Wednesday night. A screech of brakes, a thud, and then a young woman screaming. A yellow cab had struck her baby stroller in the crosswalk. A small boy, maybe three or four years old, naked other than for a diaper, was thrown over a hundred feet or so along Amsterdam Avenue to end up lying motionless in the gutter immediately below our living room window. Within ninety seconds, thanks to dozens of cell phone calls, three police cars and two ambulances had arrived. After about five minutes the paramedics revived the child whose cries were chilling but reassuring (although he did not appear to be able to move). Ten minutes later the vehicles sped off with sirens howling, leaving us and the assembled group of bystanders below wondering how tragedies like this come about.
What is particularly confounding is that there was no traffic around at the time, there were no cars parked for over sixty feet before the intersection, and the impact was in the center of the second lane out in the Avenue. It seems unimaginable that the cab driver did not see the stroller, and equally implausible that the mother (assuming she was the mother) did not see the cab.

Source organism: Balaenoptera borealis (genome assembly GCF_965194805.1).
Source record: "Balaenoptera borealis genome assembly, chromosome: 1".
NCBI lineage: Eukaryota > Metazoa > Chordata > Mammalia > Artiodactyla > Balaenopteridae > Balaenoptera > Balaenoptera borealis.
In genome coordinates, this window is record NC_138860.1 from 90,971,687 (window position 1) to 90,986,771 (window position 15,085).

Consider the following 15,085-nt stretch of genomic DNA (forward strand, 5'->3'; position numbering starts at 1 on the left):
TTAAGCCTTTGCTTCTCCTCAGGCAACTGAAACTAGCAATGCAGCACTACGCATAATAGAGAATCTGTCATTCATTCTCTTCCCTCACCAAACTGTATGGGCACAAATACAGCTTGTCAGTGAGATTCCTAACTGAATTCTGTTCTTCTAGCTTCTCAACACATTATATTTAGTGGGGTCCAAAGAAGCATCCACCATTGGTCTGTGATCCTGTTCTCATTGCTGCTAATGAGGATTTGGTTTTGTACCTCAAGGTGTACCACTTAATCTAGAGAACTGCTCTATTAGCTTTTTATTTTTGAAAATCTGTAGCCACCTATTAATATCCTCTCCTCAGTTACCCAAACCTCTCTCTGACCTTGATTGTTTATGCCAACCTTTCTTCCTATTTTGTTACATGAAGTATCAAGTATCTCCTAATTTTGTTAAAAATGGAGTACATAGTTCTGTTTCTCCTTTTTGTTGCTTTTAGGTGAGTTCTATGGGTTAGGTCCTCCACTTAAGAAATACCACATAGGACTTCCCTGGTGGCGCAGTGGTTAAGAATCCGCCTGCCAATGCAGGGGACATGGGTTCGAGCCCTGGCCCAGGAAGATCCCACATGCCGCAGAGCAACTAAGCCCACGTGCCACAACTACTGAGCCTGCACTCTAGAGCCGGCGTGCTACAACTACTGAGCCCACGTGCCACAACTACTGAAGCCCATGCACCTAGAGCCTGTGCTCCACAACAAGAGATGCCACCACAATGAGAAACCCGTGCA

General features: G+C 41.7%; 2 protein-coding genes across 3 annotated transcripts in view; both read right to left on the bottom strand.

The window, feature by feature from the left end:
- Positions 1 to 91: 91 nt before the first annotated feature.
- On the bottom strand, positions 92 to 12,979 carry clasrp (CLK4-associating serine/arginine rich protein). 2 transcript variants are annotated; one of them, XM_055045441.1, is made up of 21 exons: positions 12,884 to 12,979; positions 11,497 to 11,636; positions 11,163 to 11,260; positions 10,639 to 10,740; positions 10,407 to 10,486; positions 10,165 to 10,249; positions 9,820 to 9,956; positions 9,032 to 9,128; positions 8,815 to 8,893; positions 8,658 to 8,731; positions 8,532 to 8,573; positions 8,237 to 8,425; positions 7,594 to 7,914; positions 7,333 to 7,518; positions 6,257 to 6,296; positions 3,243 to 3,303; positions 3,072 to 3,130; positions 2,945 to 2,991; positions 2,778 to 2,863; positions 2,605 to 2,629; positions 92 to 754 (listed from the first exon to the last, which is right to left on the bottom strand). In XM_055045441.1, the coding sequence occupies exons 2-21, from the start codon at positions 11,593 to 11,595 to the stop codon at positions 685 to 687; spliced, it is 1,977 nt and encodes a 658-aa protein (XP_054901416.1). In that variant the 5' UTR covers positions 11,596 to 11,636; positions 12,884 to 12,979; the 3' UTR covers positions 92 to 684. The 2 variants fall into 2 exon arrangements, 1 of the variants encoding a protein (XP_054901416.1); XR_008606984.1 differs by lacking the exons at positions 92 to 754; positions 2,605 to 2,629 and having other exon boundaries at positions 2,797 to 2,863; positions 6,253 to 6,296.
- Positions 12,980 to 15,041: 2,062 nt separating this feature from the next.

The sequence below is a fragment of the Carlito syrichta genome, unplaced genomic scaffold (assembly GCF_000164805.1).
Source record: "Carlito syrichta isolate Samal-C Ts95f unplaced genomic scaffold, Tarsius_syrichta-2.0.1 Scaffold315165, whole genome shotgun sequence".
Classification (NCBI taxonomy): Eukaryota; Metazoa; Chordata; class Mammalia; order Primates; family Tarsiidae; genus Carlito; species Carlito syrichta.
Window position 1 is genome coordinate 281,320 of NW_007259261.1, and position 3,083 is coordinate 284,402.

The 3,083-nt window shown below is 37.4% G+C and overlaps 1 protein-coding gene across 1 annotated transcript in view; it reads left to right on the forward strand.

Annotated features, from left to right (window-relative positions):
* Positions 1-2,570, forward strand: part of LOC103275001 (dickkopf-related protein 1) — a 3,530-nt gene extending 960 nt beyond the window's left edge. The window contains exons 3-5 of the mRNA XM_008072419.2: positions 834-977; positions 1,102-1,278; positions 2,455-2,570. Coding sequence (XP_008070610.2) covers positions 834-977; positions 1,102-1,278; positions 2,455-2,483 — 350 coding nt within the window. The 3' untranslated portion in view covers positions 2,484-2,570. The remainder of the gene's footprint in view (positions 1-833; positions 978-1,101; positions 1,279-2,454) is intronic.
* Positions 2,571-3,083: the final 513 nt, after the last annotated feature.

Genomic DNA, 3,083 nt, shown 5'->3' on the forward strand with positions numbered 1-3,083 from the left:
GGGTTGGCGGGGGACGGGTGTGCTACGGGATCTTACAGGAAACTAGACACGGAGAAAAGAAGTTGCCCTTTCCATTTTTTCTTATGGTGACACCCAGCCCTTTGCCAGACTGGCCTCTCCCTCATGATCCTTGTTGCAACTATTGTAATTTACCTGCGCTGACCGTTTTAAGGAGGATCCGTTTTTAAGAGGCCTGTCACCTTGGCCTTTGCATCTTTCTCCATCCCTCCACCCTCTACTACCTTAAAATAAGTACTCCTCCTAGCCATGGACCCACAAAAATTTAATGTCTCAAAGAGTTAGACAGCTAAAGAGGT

What could possibly distract a mother from looking to make sure she was not wheeling her child into a speeding vehicle? A cell phone, Walkman, personal problems, tiredness, alcohol? Or was it the invincibility of the young that assured her that this sort of thing could not possibly happen to her? I am constantly horrified by the increasing number of strollers that are thrust suddenly and confidently out into the street without the parent or guardian ever attempting to establish eye-contact with approaching traffic (so they can be confident that they have been seen), apparently convinced that this is some kind of urban game of chicken that they cannot possibly lose.
What of the driver? A cell phone again? Cab drivers constantly seem to be wrestling with paying attention to them or to the road ahead. Or a conversation with a fare? The fact that there was no other traffic at that moment could also suggest that the lights were at the end of their cycle, and had possibly prompted the driver to focus his attention on speeding up to beat them.
Whatever the explanation in this case, it seems that to a smaller or larger extent, our retreat into the private world of cell-phones, headphones, and other distractions could be contributing to and certainly not helping to prevent this kind of tragedy. Not that I am arguing against cell-phones or personal listening devices as such, it is just that there are times when being aware of the world around us is more important. In any event, let us hope that one small boy somewhere in New York will recover and not suffer permanent damage as a result of our inattentiveness, whatever the reason.